The book highlights Adams’s Puritan Congregational faith. Many times throughout his life Adams likened the American struggle for independence to the Exodus. Pictures drawn from all over the Bible were employed by Adams to frame the Revolutionary movement. Further, even when at times all seemed bleak, Adams was confident that God would providentially order the success of the Revolution simply because the Americans were more virtuous than the British. And he continually urged upon his town (Boston) and his commonwealth (Mass.) the importance of devoting themselves to virtuous living.

I was surprised to the extent Stoll went throughout the book to portray Adams’s faith. Almost excessive. Maybe I felt that way because I’m not used to it in a biography of that nature. On the other hand, maybe it wasn’t excessive. Stoll mentions that a few of Adams’s contemporaries got tired of his religious fervor, so maybe Stoll’s emphasis on it is not unbalanced. It was nonetheless refreshing to me.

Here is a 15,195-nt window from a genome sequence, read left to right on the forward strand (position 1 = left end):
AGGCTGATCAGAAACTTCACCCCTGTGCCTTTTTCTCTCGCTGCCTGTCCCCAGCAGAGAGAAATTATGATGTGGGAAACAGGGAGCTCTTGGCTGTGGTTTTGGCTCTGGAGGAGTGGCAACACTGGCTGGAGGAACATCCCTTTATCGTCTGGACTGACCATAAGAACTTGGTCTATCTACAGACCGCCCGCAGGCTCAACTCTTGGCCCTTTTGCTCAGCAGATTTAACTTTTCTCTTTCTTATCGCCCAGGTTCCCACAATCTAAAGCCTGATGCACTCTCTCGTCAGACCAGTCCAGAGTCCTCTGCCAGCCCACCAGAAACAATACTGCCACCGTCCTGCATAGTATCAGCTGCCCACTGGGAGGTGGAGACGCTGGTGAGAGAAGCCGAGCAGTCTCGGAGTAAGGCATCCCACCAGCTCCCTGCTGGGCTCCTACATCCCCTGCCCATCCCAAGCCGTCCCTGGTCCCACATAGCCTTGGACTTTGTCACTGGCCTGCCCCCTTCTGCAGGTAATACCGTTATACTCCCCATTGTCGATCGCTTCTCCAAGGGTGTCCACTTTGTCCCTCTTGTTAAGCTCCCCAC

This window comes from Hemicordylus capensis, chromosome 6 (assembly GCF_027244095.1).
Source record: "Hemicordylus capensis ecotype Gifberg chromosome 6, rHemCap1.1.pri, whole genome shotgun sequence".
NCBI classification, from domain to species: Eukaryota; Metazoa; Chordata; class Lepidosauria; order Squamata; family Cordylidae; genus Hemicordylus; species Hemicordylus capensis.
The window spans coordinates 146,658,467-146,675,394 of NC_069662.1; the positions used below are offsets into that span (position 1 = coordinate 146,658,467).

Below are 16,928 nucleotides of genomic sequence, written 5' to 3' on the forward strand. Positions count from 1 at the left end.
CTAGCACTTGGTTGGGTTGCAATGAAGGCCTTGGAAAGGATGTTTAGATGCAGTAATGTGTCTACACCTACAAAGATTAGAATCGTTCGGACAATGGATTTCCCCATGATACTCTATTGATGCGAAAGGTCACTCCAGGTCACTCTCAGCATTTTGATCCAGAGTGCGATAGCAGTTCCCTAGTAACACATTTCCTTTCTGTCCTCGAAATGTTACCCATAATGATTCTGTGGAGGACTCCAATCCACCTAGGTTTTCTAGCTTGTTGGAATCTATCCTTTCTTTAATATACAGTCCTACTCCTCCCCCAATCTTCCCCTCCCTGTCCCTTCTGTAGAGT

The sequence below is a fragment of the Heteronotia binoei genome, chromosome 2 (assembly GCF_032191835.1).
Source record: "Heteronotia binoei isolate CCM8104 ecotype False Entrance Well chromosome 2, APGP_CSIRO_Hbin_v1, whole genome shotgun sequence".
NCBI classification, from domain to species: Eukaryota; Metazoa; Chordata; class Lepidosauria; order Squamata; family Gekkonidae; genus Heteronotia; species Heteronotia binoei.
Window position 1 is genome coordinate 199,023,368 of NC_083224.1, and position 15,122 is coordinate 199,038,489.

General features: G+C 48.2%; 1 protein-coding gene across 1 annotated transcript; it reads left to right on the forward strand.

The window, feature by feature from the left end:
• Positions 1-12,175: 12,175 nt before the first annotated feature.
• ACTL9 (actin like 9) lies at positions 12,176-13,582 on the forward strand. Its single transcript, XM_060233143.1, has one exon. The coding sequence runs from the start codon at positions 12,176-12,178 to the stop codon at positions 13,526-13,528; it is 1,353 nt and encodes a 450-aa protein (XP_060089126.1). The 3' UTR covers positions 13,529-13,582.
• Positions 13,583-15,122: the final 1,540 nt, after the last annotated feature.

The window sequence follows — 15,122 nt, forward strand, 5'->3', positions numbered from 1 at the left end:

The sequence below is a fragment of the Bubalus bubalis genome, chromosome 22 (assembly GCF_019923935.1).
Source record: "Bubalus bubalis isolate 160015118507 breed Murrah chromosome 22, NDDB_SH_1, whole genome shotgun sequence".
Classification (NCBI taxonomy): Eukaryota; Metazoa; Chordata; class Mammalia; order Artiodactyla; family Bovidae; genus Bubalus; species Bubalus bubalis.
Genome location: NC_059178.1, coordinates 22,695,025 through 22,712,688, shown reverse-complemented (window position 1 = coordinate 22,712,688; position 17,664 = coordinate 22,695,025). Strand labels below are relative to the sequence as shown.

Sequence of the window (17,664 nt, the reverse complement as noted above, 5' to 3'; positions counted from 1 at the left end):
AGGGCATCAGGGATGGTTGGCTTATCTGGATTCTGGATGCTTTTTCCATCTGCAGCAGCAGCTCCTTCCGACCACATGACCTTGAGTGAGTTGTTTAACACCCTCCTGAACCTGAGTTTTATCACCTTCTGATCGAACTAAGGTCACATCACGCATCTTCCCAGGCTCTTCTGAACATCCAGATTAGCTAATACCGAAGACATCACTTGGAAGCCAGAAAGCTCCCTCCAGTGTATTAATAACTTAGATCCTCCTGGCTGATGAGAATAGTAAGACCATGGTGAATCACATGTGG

Samuel Adams served 7 years in the Continental Congress, and his work was among the elite. There was no question that he contributed much to the work that body did, as he served on more committees than anyone else did and was considered a leader among leaders. Prior to that he served in the Boston Town Meeting. He served on the Constitutional Convention for the development of the Mass. constitution. He also served as state representative, lieutenant governor, and then, when Gov. John Hancock died, governor for 4 consecutive years (that office being a 1-year term).

Adams and Hancock worked together at times, and at times they were cool toward each other. The author believes some of their coolness had to do with their economic positions—Hancock quite wealthy, Adams quite the opposite. They did, however, reconcile and worked together as the top two executives of Mass. Adams also got along well with his cousin John. They spent much time together during the years of the Continental Congress, and they were very much in agreement on most things. In later years, political differences would surface, as John was a Federalist, and Samuel was not.